Why Are Health Care Costs So High?
November 02, 2006
More and more Americans are becoming concerned with the rising costs of the U.S. health care system. While it is touted as providing the best medical care in the world, people are increasingly unable to afford it.
Eighty percent of respondents to a recent poll said they were unhappy with the $2.2 trillion, or $7,129 a person, being spent on health care this year in the United States. Most who responded thought medical company profits or malpractice lawsuits were the biggest drivers of spending.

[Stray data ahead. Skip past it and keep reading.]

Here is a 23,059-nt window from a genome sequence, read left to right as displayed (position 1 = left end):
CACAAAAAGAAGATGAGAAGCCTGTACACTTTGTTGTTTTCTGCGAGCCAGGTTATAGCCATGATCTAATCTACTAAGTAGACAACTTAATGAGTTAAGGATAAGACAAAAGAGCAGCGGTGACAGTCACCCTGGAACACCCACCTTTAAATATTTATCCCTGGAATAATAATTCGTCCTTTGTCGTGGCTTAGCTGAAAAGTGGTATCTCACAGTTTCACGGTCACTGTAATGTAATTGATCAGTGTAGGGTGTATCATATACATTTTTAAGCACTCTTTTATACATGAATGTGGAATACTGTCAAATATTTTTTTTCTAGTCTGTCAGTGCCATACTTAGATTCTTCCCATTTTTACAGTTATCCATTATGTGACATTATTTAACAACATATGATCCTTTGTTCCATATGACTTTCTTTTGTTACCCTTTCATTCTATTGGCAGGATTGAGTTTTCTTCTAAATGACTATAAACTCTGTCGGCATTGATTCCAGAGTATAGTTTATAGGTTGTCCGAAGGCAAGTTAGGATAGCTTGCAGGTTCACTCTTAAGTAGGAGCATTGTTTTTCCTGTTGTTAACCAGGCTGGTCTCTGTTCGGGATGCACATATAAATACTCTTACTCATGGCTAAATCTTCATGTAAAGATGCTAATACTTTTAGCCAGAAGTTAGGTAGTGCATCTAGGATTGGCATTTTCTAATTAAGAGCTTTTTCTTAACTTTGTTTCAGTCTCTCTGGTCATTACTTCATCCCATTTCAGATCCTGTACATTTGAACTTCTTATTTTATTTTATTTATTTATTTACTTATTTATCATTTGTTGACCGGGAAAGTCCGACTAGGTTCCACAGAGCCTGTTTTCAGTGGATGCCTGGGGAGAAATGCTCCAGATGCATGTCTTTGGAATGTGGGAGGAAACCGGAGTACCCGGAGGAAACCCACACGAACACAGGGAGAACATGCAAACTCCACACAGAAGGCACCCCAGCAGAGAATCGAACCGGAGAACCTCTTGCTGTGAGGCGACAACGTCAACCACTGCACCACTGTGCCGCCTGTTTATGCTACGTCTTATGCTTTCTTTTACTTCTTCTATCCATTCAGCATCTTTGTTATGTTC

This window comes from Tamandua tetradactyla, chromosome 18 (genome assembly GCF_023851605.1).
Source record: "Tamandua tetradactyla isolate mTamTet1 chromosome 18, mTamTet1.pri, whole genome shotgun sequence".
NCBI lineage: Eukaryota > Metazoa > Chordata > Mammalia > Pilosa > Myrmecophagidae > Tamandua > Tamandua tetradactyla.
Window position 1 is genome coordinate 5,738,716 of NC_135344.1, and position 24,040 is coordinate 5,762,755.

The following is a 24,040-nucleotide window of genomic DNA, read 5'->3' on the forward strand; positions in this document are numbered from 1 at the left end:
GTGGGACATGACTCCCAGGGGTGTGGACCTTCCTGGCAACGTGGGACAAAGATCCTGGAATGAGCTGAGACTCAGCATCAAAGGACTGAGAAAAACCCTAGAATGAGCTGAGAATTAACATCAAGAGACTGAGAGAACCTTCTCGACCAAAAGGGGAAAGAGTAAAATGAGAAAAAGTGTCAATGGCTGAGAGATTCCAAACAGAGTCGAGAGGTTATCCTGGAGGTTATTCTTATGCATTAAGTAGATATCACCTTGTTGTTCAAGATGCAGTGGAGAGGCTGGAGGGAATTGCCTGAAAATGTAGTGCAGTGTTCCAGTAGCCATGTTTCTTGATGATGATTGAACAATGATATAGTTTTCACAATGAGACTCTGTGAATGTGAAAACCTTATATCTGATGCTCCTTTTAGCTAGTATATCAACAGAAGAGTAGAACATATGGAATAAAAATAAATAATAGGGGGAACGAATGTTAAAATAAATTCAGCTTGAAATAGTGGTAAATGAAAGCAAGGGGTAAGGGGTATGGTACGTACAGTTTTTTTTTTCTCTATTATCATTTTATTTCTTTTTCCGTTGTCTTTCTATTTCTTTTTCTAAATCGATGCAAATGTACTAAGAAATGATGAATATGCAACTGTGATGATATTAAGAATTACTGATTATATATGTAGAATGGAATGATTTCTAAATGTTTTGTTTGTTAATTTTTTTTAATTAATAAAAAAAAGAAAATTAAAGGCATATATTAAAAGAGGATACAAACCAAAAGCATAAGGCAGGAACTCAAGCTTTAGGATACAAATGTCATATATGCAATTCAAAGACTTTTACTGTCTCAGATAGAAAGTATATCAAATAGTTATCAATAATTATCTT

In actuality, medical inflation is driven in large part by the popularity of new drugs and technology, which are frequently much more expensive than older treatments. Other key factors include the rising costs of medical services, waste and inefficiency, and the growing number of chronic diseases caused by the American epidemic of obesity.
A majority of poll respondents favored switching to a universal health care system, as long as doing so did not restrict doctor or treatment choice, or prove more expensive. In addition:
- 82 percent supported expanding government health programs such as Medicaid and the Children's Health Insurance Program